How to reduce facial and eye swelling, from reasons like pimples, lack of sleep, injury, or drinking.
What causes facial swelling?
A number of factors can contribute to facial swelling. Water retention, skin problems, crying, age and alcohol consumption can all cause the tissues in the face and around the eyes to look puffy. Injuries to the face and eyes, lack of sleep, bad digestion and some medications can also cause facial swelling.
What can I do about facial or eye swelling?
The first question to ask yourself is: what is causing my face or eyes to swell? Determine any factors in swelling and consult your doctor before taking action. If swelling is due more to daily activities than to medical issues, then a remedy is probably close at hand – probably as close as your cabinet or ice box.
If facial swelling occurs because of miscellaneous activities: drinking, crying, lack of sleep or slight skin imperfections the following may be helpful:
Compresses are made using a damp cloth. Depending on the nature of the swelling, the cloth can be either cold or hot. For pimples, use a warm or hot compress to speed the bursting process. Use the warm compress to apply slight pressure, but keep your fingers away from the pimple itself to prevent scarring. After a couple of heat applications, the pimple will be ready to dissolve. Once the pimple appears to be fading, switch over to cold compresses to quicken the healing process.
Cold compresses are great after a night of imbibing alcohol, as alcohol can lead to facial puffiness. Use a cold cloth or ice cubes to bring down under-eye swelling. Use the same method if lack of sleep or tears has caused facial swelling.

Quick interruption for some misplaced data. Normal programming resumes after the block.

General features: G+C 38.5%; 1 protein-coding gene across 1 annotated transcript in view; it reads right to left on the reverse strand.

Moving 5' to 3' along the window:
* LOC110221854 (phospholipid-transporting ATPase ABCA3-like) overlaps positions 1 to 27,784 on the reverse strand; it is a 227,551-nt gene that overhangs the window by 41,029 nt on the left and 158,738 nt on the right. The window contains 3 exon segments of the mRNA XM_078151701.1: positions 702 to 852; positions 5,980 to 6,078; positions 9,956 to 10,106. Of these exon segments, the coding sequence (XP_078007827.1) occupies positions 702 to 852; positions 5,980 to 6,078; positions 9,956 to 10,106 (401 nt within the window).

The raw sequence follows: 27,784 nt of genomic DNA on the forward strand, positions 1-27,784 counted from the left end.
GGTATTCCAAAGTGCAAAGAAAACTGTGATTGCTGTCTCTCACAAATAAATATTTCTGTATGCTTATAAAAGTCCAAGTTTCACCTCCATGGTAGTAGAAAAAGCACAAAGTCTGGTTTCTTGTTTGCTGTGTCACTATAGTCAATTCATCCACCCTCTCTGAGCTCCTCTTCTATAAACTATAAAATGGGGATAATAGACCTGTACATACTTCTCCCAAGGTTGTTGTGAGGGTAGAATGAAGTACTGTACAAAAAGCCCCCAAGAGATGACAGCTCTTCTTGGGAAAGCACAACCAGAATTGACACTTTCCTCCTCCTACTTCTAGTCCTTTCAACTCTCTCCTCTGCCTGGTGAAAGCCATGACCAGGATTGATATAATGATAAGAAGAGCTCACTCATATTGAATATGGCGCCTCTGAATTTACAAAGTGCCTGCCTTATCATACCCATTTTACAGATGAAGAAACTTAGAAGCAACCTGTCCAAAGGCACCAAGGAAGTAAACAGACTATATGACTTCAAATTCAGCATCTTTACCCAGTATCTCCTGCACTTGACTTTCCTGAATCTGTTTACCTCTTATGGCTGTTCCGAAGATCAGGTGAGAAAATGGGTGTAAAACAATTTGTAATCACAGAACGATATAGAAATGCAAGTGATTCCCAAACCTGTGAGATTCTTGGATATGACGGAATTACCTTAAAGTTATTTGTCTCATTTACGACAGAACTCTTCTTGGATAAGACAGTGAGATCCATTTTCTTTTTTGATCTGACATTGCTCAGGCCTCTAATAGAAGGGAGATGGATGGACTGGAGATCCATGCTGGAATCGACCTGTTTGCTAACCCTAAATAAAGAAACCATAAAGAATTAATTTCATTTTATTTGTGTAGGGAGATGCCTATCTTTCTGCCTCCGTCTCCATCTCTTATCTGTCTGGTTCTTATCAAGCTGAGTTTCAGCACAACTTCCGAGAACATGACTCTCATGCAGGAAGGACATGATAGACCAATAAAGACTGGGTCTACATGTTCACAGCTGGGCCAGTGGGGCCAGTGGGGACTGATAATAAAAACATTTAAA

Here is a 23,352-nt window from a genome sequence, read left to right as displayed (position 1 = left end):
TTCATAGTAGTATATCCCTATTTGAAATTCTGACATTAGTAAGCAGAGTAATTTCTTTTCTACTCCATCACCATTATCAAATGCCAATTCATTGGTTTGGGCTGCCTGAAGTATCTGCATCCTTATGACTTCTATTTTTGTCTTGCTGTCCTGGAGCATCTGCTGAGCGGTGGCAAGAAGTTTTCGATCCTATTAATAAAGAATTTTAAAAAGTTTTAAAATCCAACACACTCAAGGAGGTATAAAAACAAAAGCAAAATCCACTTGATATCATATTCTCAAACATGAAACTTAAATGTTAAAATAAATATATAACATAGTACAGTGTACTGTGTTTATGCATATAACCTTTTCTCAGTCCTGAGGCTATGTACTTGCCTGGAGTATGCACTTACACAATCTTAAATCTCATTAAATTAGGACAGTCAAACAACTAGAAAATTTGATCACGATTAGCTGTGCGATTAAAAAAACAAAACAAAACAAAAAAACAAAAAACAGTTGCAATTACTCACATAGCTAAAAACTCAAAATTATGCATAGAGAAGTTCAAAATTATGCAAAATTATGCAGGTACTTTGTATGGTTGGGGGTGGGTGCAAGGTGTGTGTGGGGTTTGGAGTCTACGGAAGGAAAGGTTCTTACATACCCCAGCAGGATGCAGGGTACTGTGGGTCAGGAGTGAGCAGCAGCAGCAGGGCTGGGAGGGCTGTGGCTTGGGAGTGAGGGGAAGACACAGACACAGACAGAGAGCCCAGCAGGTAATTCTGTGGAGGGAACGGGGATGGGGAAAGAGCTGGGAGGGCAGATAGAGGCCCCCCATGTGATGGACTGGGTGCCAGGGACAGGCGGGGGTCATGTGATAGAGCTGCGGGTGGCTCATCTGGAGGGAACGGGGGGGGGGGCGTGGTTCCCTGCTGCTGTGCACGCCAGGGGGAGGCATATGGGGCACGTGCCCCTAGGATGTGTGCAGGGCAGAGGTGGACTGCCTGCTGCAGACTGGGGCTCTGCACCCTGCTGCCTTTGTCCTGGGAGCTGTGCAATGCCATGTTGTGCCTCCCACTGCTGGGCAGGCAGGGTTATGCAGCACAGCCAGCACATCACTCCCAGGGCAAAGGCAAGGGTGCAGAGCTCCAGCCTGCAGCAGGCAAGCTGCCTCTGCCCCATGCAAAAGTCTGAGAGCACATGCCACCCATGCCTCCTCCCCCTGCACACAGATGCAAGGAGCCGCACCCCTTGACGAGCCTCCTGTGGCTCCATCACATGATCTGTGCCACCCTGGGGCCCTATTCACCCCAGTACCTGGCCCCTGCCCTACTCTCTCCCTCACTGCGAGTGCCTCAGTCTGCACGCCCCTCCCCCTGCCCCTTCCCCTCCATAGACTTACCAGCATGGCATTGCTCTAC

Whenever a day at the spa is depicted, you’ll invariably run into this image: woman with cucumber slices placed over her eyes. Cucumbers are not only for sandwiches and salads–this fruit’s astringent properties have been used for centuries to cool and sooth puffy eyes.
Facial masks can be purchased from nearly any local drug store. These eye masks contain a gel-like substance, which just like thermoses, are able to keep the mask cool or warm. For under-eye or upper-facial swelling, place these masks in the freezer until suitably cool. Worn for fifteen minutes to one hour, they help to bring down facial swelling. These masks can also be placed in microwaves or submerged in slightly boiling water for use as a relaxing heat mask.
Lack of sleep can cause the skin beneath the eyes to sag and swell. Sleep deprivation can be devastating because the body uses sleep time to rest and rejuvenate. If lack of sleep becomes a problem, you risk more than just eye and face puffiness. Eventually, insomnia takes its toll on an individual’s mental health. Over-the-counter sleep aids can be helpful to some, but the healthiest option is to consult your physician about remedies that facilitate better sleeping habits.
Tea soothes and relaxes when taken as a drink, but it also has the ability to work miracles when used topically. Although most teas are effective for taming facial puffiness, green tea has been shown to be an anti-inflammatory agent. Steep some tea to drink and use the leftover bags for your eyes and face.
While facial swelling is an annoying problem, remedies abound, and are usually items already in the home. Should facial or eye swelling become acute, consult your physician about its cause and to learn about suitable remedies. For swelling caused by daily life issues, using some of the easy remedies mentioned may take away a lot of the swelling – and most of your anxiety.